Incorporating the Control of Hazardous Energy Into Confined Space Operations

Think about the typical hazardous energy-related accident. A well-meaning worker doesn't see their coworker at risk while working on machinery.

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By Todd Grover

Think about the typical hazardous energy-related accident. A well-meaning worker doesn’t see their coworker at risk while working on machinery. They reactivate the equipment. The sudden startup causes serious injury, sometimes death, for the coworker who was unable to react in time to escape the unexpected danger.

Confined spaces greatly expand this exposure scenario. The coworker now is impossible to observe because they have made bodily entry into an enclosed area-and start/stop controls to the dangerous equipment are always located outside this space. Add to the situation that the attendant watching the entry operation has their attention on the people inside the confined space and not on distant personnel with the ability to trigger an accident. The result can be a seriously injured worker in a difficult place to perform a rescue. Proper lockout, however, helps prevent these accidents.

Confined spaces must be evaluated for hazards before entry takes place. Control measures must be specified for all real or potential dangers that could jeopardize entry operations. OSHA’s new Confined Spaces in Construction Standard 29 CFR Part 1926 specifically addresses this requirement. It also defines the use of a permit being issued to authorize entry work when potential hazards exist inside the confined space. This has long been a general industry compliance regulatory requirement. The confined space entry permit should be issued and signed before work inside the space begins.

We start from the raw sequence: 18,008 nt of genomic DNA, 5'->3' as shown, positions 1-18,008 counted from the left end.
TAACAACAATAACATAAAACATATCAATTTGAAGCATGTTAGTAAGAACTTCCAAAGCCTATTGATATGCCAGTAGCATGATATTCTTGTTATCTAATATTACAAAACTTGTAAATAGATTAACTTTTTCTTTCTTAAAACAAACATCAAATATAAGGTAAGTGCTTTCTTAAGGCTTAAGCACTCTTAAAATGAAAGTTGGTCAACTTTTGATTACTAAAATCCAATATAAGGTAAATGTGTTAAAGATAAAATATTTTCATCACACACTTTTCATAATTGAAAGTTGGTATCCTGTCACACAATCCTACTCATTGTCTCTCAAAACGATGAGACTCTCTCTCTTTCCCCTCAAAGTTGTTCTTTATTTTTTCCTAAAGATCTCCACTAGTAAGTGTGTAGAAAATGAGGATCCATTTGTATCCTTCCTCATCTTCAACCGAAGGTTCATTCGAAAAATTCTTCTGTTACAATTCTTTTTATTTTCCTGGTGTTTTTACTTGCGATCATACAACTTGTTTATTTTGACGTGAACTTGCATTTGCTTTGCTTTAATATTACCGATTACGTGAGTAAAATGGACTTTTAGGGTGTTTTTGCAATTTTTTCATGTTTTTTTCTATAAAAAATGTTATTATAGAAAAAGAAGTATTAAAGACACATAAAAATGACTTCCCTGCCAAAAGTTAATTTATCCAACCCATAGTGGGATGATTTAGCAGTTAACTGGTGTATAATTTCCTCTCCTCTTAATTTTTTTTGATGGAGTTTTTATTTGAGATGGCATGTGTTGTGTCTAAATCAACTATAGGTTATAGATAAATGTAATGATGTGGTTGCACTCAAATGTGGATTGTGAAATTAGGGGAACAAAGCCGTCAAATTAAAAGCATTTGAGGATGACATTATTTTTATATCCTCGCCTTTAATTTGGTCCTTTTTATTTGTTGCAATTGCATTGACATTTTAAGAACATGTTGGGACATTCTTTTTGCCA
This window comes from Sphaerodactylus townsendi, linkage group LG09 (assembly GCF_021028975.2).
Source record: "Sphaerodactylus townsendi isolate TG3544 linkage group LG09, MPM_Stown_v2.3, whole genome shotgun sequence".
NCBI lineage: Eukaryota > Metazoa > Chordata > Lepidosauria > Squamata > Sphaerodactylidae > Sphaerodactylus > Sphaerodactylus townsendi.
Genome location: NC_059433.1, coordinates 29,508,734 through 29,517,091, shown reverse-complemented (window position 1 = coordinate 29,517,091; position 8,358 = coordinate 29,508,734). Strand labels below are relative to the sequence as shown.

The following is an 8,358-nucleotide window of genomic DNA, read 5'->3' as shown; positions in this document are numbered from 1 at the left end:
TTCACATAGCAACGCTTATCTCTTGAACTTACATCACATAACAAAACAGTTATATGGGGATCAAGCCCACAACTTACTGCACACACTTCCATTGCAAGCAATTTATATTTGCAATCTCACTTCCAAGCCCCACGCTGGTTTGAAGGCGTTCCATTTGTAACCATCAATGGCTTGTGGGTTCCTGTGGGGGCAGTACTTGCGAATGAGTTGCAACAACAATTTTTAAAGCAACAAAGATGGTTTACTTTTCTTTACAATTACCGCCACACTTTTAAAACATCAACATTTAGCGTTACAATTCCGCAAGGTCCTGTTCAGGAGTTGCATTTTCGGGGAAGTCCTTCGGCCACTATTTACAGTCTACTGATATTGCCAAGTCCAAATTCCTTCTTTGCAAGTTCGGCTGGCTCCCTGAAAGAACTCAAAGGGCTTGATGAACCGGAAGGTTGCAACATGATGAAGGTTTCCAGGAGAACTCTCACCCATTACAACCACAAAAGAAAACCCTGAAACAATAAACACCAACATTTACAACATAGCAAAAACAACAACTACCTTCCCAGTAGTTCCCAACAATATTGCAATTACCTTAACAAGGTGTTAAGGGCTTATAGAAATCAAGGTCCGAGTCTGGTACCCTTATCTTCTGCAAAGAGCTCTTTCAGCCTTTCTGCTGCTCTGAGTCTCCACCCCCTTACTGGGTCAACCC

Isolating each form of energy that could be present is critical for worker safety in confined spaces. Obvious exposures include moving mechanical equipment, flows of fluids, gases or chemicals, live electrical circuitry, and pneumatic or hydraulic systems. A detailed risk assessment of the confined space, as well as the tasks that may be performed while inside, should specify a written lockout procedure be completed for all energy sources affecting the space before entry.

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A confined space entry permit should either itemize all the identified energy sources, and the ways they have been controlled, or refer to the particular lockout procedure applicable to the equipment or processes within the space. A copy of the documented lockout procedure should be attached to the permit. The entry supervisor must verify this critical part of safety preparations has been completed before authorizing the entry permit for work to begin.

Many times, confined spaces have never been entered. They are either newly created or no prior history of needing to work inside exists. Entry supervisors must have the personal capability to create an accurate and effective lockout procedure on the spot, prior to issuing a permit, or they need to have immediate access to trained personnel who can complete a hazardous energy assessment and document the correct lockout procedure for the task to be performed along with other entry requirements.